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Announcement 15-05-2024_an

The exo-Earth and its ultracool star: A new unprecedented discovery involving the Oukaimeden Observatory.

Recent breakthroughs at the Oukaimeden Observatory have propelled the field of exoplanet research forward with a groundbreaking discovery. This discovery, facilitated by the SPECULOOS project led by the University of Liège, has unveiled an Earth-sized exoplanet orbiting a nearby ultracool dwarf star. It's a significant milestone as it marks only the second planetary system found around such a star, with the Oukaimeden Observatory's TRAPPIST-North Telescope playing a pivotal role in the observation process.

The discovery

Named SPECULOOS-3 b, the newly found exoplanet orbits a star located approximately 55 light-years away from Earth. Despite its proximity to its host star, SPECULOOS-3 b shares remarkable similarities with our own planet, including its size and rotation patterns. Notably, its ultra-short orbital period, lasting around 17 hours, presents a unique opportunity for scientific inquiry, offering insights into planetary dynamics under extreme conditions.

The details

One notable aspect of SPECULOOS-3 b is its lack of atmosphere, a feature that sets it apart from many other exoplanets. While this presents challenges for potential habitability, it also offers scientists an intriguing opportunity to study the effects of extreme stellar radiation on planetary atmospheres. Moreover, the absence of an atmosphere makes SPECULOOS-3 b an ideal candidate for detailed observations using advanced instruments like the James Webb Space Telescope (JWST).

The next steps

This groundbreaking discovery underscores the importance of projects like SPECULOOS in advancing our understanding of exoplanets, particularly those that may harbor conditions similar to Earth. By leveraging cutting-edge technologies and international collaborations, astronomers are paving the way for future discoveries that could revolutionize our understanding of planetary systems beyond our solar system.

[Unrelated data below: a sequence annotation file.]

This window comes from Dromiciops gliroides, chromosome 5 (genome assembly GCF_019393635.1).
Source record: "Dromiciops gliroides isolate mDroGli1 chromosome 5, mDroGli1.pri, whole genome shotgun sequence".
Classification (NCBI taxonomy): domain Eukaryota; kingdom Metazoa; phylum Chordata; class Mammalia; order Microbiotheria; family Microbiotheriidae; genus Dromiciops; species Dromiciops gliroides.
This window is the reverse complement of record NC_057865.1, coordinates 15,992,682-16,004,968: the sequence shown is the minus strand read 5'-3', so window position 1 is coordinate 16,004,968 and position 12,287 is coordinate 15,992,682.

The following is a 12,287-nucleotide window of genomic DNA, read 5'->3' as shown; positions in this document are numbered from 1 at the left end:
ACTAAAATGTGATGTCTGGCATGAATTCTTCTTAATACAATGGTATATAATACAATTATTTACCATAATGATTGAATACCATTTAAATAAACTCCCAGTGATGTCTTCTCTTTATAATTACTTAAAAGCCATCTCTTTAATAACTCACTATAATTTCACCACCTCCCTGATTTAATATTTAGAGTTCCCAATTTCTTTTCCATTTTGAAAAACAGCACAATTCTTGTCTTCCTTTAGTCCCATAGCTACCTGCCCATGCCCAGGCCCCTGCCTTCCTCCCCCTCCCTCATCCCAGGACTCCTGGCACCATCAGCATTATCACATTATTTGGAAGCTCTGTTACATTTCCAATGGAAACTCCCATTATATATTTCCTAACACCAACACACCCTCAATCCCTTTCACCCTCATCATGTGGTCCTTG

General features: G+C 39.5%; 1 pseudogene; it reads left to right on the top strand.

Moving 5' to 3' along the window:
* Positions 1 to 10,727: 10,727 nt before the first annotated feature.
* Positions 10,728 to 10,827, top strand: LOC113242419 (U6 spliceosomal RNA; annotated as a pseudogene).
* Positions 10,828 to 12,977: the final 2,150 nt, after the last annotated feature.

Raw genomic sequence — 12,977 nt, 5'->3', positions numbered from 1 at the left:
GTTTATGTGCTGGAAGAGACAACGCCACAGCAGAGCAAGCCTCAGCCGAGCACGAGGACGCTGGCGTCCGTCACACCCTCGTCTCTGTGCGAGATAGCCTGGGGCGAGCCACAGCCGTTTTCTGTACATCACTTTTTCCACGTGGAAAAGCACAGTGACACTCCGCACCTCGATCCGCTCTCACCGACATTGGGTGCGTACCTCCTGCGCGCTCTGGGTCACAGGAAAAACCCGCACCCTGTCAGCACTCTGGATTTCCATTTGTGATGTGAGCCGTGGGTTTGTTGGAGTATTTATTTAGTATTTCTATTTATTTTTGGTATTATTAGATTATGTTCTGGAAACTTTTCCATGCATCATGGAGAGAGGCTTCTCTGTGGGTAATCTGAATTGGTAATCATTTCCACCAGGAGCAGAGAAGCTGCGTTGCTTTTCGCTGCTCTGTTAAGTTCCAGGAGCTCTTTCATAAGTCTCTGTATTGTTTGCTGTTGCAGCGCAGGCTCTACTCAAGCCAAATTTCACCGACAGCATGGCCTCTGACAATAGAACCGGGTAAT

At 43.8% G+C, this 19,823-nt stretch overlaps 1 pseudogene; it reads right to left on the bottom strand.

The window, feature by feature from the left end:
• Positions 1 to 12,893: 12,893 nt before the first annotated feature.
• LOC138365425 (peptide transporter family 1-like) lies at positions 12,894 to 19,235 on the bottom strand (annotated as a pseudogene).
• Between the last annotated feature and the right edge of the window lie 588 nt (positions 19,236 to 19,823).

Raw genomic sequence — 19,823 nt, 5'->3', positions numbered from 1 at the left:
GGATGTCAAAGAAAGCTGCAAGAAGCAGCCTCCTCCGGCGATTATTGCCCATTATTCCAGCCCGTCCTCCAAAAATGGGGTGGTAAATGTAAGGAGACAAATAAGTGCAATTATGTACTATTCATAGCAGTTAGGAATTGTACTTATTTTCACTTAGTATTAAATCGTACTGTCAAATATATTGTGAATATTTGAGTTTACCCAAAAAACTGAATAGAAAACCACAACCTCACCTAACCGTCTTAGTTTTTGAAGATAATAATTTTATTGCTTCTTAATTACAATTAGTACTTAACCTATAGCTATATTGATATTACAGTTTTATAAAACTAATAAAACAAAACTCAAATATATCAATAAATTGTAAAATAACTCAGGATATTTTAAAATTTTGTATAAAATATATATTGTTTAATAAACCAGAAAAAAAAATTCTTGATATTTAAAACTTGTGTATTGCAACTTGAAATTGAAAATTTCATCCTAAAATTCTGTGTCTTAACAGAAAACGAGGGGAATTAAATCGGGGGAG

“This discovery demonstrates the ability of SPECULOOS to detect Earth-sized exoplanets that lend themselves well to detailed studies. This is just the beginning. Thanks to the financial support of the Walloon Region and the University of Liège, two new telescopes, Orion and Apollo, will soon join Artemis on the plateau of the Teide volcano in Tenerife to speed up the hunt for these fascinating planets” concludes Michaël Gillon.

The DOI number for the paper will be 10.1038/s41550-024-02271-2

Once the paper has been published online, it will be available at the following URL:  https://www.nature.com/articles/s41550-024-02271-2

Contacts :

Zouhair Benkhaldoun, Cadi Ayyad University: zouhair@uca.ac.ma

Michaël Gillon – Université de Liège:  michael.gillon@uliege.be